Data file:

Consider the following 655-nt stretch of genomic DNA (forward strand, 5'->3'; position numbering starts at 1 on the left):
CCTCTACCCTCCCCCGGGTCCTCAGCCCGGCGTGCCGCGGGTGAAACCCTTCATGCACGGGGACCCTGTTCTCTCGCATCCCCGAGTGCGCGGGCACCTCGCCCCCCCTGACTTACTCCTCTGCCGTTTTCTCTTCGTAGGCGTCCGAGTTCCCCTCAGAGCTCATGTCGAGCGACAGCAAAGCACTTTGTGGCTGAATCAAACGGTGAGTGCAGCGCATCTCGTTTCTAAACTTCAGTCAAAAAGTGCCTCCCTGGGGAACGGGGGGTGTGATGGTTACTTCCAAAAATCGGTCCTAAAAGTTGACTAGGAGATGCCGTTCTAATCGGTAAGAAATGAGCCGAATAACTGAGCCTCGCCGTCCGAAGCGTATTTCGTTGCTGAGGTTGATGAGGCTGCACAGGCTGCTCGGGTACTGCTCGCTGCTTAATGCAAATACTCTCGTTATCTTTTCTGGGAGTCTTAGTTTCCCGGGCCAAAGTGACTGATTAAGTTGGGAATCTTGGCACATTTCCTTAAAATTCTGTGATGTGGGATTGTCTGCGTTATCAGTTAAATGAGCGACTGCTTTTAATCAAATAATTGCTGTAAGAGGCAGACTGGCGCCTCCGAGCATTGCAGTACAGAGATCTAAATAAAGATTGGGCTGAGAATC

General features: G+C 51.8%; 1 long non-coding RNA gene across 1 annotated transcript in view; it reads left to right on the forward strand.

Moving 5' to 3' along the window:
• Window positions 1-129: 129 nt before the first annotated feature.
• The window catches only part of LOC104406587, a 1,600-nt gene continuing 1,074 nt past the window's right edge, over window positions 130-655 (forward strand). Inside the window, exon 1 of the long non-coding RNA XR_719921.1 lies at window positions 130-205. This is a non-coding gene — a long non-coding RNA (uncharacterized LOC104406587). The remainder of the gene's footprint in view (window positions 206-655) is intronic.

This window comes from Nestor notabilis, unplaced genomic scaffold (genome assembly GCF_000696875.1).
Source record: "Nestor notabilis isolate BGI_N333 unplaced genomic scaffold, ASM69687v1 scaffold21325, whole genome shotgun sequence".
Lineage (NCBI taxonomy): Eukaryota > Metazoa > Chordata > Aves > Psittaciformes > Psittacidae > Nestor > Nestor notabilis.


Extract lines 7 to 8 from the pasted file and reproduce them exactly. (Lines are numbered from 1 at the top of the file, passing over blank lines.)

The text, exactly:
This window comes from Nestor notabilis, unplaced genomic scaffold (genome assembly GCF_000696875.1).
Source record: "Nestor notabilis isolate BGI_N333 unplaced genomic scaffold, ASM69687v1 scaffold21325, whole genome shotgun sequence".